γδ T cells predominate in the intestinal mucosa and help maintain gut homeostasis and mucosal immunity. Although HIV infection significantly alters these cells, what drives these perturbations is unclear. Growing evidence suggests that impaired intestinal immune function in HIV leads to chronic immune activation and disease progression. This occurs even in HIV controllers – individuals with undetectable HIV viremia without antiretroviral therapy (ART). We show that Vδ1+ cells, a subset of γδ T cells described as being important in intestinal barrier function, increase in frequency in HIV-infected individuals, including HIV controllers. These cells resemble terminally differentiated effector memory cells, producing the pro-inflammatory cytokines IFNγ, TNFα, and MIP-1β upon stimulation. Importantly, pro-inflammatory Vδ1+ cell frequency correlates with levels of HIV RNA in intestinal tissue but not in plasma. This study supports a model in which local viral replication in the gut in HIV controllers disrupts the phenotype and function of Vδ1+ cells, a cell type involved in the maintenance of epithelial barrier integrity, and may thereby contribute to systemic immune activation and HIV disease progression.
A small proportion of individuals infected with human immunodeficiency virus type 1 (HIV-1, hereafter HIV) maintain low or undetectable viremia in the absence of antiretroviral therapy (ART). Despite this, these so-called “HIV controllers” still demonstrate increased morbidity and mortality associated with chronic systemic inflammation1,2,3,4,5. In addition, they have detectable viral replication in the gut and impaired gut barrier function6. Studies of HIV controllers therefore provide an opportunity to explore the impact of HIV on intestinal immune function in the absence of the confounding effects of ART.
Current models of HIV disease progression suggest that HIV-associated disruption of the gastrointestinal tract results in microbial translocation across a compromised intestinal epithelial barrier and subsequent chronic immune activation, disease progression, and increased mortality in HIV disease7,8. However, the cell types involved with the compromised intestinal barrier and subsequent chronic inflammation are not well understood. Gamma delta (γδ) T cells are an ‘innate’ T cell type that expresses a semi-invariant T cell receptor (TCR). The differential usage of the Vδ1 or Vδ2 genes in the rearranged TCR differentiate two main subsets of human γδ T cells9. The recognition of both microbial products and stressed host cells allows γδ T cells to play an important role in immune responses against infections in general and viruses in particular10,11,12. While Vδ2+ cells primarily circulate in blood, Vδ1+ cells primarily localize within the mucosa of the gut as intraepithelial lymphocytes (IELs) and help to maintain epithelial function11. Their connection to HIV-associated gut dysfunction remains incompletely characterized.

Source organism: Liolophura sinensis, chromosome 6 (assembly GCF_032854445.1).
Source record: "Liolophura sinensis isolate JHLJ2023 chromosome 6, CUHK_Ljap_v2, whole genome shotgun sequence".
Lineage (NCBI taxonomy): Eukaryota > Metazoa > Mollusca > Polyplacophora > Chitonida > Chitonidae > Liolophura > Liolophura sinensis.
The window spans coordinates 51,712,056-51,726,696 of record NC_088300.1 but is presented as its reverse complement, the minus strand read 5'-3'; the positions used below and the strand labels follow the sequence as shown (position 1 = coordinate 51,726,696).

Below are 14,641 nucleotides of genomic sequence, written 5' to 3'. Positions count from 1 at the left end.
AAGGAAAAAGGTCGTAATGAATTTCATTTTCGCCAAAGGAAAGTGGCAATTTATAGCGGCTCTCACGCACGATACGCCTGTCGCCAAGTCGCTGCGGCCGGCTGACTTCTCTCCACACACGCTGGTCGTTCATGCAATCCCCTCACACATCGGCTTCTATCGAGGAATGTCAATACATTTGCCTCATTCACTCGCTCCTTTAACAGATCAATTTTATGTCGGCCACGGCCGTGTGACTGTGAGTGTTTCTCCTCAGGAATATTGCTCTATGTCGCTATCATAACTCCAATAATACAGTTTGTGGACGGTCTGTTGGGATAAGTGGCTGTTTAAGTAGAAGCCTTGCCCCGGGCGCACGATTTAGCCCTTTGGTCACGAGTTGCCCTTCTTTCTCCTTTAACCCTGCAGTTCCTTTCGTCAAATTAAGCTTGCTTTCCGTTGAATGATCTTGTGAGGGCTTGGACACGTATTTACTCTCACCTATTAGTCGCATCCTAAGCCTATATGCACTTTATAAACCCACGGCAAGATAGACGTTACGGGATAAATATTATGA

Progressive HIV infection drastically changes peripheral γδ T cell subsets13,14,15,16,17,18,19, including a depletion of Vδ2+ cells and an expansion of Vδ1+ cells in circulating blood16,17,18. Controlling viremia with ART does not fully correct the inversion of the normal ratio of peripheral γδ T cell subsets16,17. The expanded Vδ1+ cells also behave differently, becoming more likely to produce the pro-inflammatory cytokines IFNγ, TNFα13,19, IL-17A14, and MIP1β15,20. Whether Vδ1+ cells are disturbed in HIV controllers is currently unknown.
To better understand HIV-associated alterations in Vδ1+ populations and their potential role in gut dysfunction, we characterized Vδ1+ cell phenotype and function in HIV-infected individuals, including HIV controllers. Since local viral replication in the gut has been implicated in the disruption of resident immune subsets and the impairment of intestinal barrier integrity21,22, we hypothesized that Vδ1+ cells in HIV controllers would resemble those in chronic progressive HIV infection, and that the alterations in Vδ1+ cell frequency and phenotype would be associated with local viral replication within intestinal tissue and not with replication in the blood.
Increased frequency of peripheral Vδ1+ cells in HIV controllers
Because the Vδ1+ cell subset is incompletely characterized in HIV controllers, we first used flow cytometry to analyze Vδ1+ cell subsets in PBMCs from HIV-uninfected control subjects and HIV-infected subjects from the following cohorts: HIV controllers (further subdivided into elite controllers (EC; HIV viral load (VL) undetectable) and viremic controllers (VC; HIV VL <2000 copies/ml)), ART treated, and ART untreated individuals (Table 1). These cells were defined as CD3+ Vδ1+ Vδ2− (Fig. 1a and see Supplementary Fig. S9). Although Vδ2+ cells represent the majority of circulating γδ T cells in healthy white individuals9,11,23,24, the ratio of Vδ2+ to Vδ1+ cells in healthy individuals is inverted among some self-reported racial groups25,26. Initial analyses were therefore conducted on subsets defined by self-reported race.